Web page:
I batted away the temptation to jokingly refer to his bastardly upbringing, not wanting to accidentally injure his pride. The last time I had hinted at it he refused to talk or even look at me for a month. I did not wish to go through that again, or possibly worse if he decided that was the final insult he would stand. He was, after all, the only other fellow my age in town who would speak in anything other than insults to me.
After a few more moments, Mayor Kayne and Jonathan stepped out of the house. Mayor Kayne seemed in a hurry to get on his way, but Jonathan had an almost reptilian smile on his face. I gave a questioning glance as I began walking away. He waved back at me. He would tell me later, I guessed.
A few hundred feet further into town brought us to the square, where the majority of our business was to be done. From there we went to the shop Kyle Tailor had opened. I watched as Mayor Kayne gave the request and gave advance payment for the ceremonial raiments to be worn to the Offering. Kyle’s mouth slowly dropped to the point that I thought for a moment it would fall off and clatter to the floor. The first time I saw this it was hilarious. It happened again at the fletcher where we were to arrange for the purchase of our bows and arrows, at the cobbler’s where we were fitted for boots which would match those of the other entrants, and again at Keen Foster’s, the town jeweler, for the earrings to be awarded following the completion of our individual “quests”.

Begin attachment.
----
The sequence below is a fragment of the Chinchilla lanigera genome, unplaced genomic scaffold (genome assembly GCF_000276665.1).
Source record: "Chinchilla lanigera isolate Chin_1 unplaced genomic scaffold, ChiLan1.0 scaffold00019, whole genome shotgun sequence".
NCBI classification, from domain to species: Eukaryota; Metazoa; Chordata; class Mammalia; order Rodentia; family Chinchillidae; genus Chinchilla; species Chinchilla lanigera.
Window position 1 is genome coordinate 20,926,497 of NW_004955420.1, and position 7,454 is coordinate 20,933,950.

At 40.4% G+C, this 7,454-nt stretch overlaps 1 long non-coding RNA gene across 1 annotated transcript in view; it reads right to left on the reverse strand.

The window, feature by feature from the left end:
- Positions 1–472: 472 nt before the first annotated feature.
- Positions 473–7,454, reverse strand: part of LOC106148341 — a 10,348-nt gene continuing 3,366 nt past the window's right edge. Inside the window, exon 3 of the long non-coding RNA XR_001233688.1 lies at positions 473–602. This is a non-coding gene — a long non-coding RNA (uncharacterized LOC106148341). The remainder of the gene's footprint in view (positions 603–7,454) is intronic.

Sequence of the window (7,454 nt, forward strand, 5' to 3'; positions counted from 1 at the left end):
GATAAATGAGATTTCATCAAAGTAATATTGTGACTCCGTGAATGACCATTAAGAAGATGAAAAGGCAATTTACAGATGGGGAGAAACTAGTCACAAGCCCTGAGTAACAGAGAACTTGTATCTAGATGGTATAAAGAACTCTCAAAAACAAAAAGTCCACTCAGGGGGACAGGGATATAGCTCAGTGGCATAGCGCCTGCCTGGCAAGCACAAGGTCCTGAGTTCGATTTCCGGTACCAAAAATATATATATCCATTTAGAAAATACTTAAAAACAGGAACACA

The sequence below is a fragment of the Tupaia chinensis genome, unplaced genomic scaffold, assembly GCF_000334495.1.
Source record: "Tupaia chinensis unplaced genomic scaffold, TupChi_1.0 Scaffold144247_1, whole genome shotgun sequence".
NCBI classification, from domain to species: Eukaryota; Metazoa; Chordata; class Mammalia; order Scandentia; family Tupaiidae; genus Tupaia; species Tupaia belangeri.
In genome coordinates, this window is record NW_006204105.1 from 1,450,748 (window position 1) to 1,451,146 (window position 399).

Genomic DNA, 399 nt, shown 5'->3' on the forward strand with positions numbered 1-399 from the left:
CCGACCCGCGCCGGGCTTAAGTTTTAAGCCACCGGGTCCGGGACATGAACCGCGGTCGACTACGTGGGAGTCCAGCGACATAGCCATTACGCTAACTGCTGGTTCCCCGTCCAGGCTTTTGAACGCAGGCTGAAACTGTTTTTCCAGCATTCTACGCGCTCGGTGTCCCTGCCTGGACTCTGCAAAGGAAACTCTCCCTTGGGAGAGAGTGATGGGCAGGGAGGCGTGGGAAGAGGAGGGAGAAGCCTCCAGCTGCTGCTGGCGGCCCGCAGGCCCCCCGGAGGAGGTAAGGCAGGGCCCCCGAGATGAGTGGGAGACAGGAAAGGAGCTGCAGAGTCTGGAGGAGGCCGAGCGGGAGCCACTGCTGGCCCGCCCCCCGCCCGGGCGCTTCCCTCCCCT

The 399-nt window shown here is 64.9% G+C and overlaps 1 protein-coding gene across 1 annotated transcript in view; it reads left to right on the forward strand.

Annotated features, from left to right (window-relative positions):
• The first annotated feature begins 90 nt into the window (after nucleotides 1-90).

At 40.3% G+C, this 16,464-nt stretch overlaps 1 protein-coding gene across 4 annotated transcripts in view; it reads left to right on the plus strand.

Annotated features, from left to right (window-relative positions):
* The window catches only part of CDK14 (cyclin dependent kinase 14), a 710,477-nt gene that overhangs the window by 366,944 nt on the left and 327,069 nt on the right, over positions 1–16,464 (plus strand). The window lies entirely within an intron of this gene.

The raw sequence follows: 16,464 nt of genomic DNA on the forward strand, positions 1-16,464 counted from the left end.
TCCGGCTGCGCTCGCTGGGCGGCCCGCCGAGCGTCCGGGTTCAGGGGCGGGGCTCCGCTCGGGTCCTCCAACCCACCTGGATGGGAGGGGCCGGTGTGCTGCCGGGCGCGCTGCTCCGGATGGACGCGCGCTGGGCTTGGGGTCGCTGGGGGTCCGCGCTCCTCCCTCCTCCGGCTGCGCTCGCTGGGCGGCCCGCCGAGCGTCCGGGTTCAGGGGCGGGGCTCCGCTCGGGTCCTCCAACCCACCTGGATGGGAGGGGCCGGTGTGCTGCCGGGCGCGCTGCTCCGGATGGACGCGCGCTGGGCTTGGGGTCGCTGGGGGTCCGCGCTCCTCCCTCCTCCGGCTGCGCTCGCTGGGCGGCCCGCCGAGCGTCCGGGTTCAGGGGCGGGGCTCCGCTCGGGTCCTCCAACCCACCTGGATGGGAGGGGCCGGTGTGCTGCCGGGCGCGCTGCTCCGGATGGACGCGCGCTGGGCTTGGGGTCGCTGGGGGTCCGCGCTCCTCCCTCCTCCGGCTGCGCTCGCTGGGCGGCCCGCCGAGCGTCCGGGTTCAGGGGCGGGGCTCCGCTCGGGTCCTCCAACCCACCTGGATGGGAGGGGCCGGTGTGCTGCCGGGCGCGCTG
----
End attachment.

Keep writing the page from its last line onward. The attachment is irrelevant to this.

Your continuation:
The earrings were, in fact, the symbol of manhood to the entirety of Aercanaan, and the Offering, or some similar convention was held biannually to give young men the chance to prove themselves to their peers and families. In fact, earrings were such an old tradition that to be called “unpierced” was the same as being called a child.
This fact, in addition to the repetition of the marked surprise on the shopkeepers’ collective faces, quickly became a thorn in my previously cheerful mood.
Do they think the trials of my life thus far count for so little that I am unworthy of the symbol of manhood that even their half-wits receive just for surviving to the appropriate age? Hmm…
Mikel looked at me querulously and I shrugged off the thought and grinned at him. My friend, the bastard, considers me his equal at least. Then my traitor mind continued without me. On the other hand, isn’t he just using my position as a citizen here to get what he wants?
Mikel, as I knew, was not above using people to achieve his goals, even stooping to convince his mother to manipulate the mayor’s affections for her to grant her son said honors.
I shook my head, refusing the thought.
If he had wanted to use me for anything, it would have been to defend him from the other youths who picked on him as much as they did on me. Could he think me incapable of defending him?